Many people these days lack listening skills which makes me surprised when they complain about the listening skills of children. Listening skills are very important for kids both academically and in social situations.
Attribution: Flickr - Stephan Kiessling
Yet listening skills are often a forgotten skill, rarely making it into school curriculum or being explicitly stated in social and emotional learning programs.
Let's look at some ways to help your kids be better listeners.
Role model listening behaviour
Our children learn how to behave in social situations by copying what others do, especially us as parents. If you are not going to listen to them they will have trouble learning how to listen to you.
Attribution: Flickr - woodleywonderworks
Parents who just order their kids around are not showing their children how to behave. Instead, take the opportunity to listen. This can be as simple as asking your kids their opinion on everything from what they want to wear today or what they want for dinner.
Also children who are brought up this way are less likely to involved in antisocial, illegal or risky behaviour because they have learnt how to express their own opinions and ideas rather than just following the crowd.
Play listening games
Listening games can be a lot of fun, especially at kids parties.
Attribution: Flickr - Public Affairs Office Fort Wainwright
Simon says is a great game, and if you search online you can find many interesting variations
There are some great drawing games, where one person describes something and the other person draws it. The most interesting part of this game is that it teaches kids to put themselves in the other person's position. Which in itself is a great communication skill.
Games that involve following instructions: We often pay a game where one kids is blindfolded and the other kids have to give them instruction son how to get somewhere "Take one step forward, turn left, take two steps forward..etc". A variation on this is to play blind folded tag with two kids blindfolded and each team taking turns at providing instructions on how to catch the other team's player.
If you are not sure they listened, ask them to repeat it back
One of the tricks that the military use is that if an order is given, they are not allowed to just respond "Yes, Sir!" they have to repeat the order back. This shows that they have understood the problem.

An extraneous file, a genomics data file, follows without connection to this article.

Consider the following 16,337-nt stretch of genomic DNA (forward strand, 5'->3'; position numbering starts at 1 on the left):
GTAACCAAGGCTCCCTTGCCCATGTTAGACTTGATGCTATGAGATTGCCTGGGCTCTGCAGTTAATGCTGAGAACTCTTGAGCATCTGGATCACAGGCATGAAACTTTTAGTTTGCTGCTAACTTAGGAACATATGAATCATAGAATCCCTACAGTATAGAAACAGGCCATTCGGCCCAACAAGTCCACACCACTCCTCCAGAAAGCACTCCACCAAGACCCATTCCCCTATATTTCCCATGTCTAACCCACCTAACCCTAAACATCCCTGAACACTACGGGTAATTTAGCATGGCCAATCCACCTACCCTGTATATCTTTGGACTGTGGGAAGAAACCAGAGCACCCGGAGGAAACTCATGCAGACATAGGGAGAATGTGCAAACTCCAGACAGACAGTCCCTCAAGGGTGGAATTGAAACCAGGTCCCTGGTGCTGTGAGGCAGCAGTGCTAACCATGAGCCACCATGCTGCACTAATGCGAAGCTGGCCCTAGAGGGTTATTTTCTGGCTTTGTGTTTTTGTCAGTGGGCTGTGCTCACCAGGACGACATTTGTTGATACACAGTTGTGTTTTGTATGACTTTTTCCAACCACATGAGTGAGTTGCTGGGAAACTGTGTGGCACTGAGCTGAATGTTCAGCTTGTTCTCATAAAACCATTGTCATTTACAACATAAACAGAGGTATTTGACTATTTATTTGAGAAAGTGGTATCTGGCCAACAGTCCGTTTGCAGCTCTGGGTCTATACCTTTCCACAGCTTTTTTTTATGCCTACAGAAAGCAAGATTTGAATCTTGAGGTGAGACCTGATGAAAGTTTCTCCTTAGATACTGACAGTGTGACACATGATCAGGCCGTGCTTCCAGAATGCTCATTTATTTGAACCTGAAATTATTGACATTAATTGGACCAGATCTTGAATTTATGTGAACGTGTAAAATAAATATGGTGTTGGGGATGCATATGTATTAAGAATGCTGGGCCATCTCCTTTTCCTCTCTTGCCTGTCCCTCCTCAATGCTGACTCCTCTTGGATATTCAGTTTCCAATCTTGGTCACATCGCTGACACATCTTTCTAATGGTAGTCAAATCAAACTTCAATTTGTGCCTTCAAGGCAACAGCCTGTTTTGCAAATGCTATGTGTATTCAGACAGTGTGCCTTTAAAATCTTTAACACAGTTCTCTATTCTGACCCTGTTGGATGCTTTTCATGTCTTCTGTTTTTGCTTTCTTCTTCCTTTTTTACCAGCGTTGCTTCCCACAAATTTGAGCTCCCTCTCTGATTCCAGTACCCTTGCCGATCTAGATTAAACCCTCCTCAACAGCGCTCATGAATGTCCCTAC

If you are not sure your kids are listening, ask them to repeat what you just said to them. This builds up the habit of going through any instructions in their head. You can even expand on this by asking them to think about what was said and answer questions.
Get kids to explain information to others
This is common in classroom settings where the children are often asked to explain things to other students who haven't learnt the task yet. If you have at least 2 kids you can do this by asking the older one to teach things to the younger one.
Attribution: Flickr - Tom Childers
A side effect of this is that often they will need to ask for more information, building up active learning skills.
Build active listening skills with question asking games
Active listening is where ask the right questions to get the information that you need. One of the most basic games here is 20 questions. However there are many variations on this game.
Reading stories to kids helps them listen. To help your kids listen more deeply don't just read a book but talk about the story as you read it. Ask them what they think is going to happen next, how different characters might be feeling and so on to encourage thoughtful listening.
Attribution: Flickr - San Jose Library
When you discuss the characters in a story it also helps to build up social and emotional learning. It helps children to build up empathy as well as teaching them how to label and express their feelings.
Pure listening (For older learners include adults)
This is an activity that I like to do with adult learners, but is appropriate for teenagers as well. I haven't had the chance to try it with younger kids. The object is for one person to talk and the other person to only listen. By listening I mean, not even asking questions. It is very hard for most people to get through this exercise without either asking questions or trying to talk about their own experiences.
The purpose of the exercise is to focus on the nonverbal communication needed for listening. When someone is truly listening it is uncomfortable to not keep talking.
Your own listening skills
The first thing you should do at the end of reading this is to go out and practice your own listening skills. Listening is not easy and we have to both practice it ourselves and build it as a skills with our kids.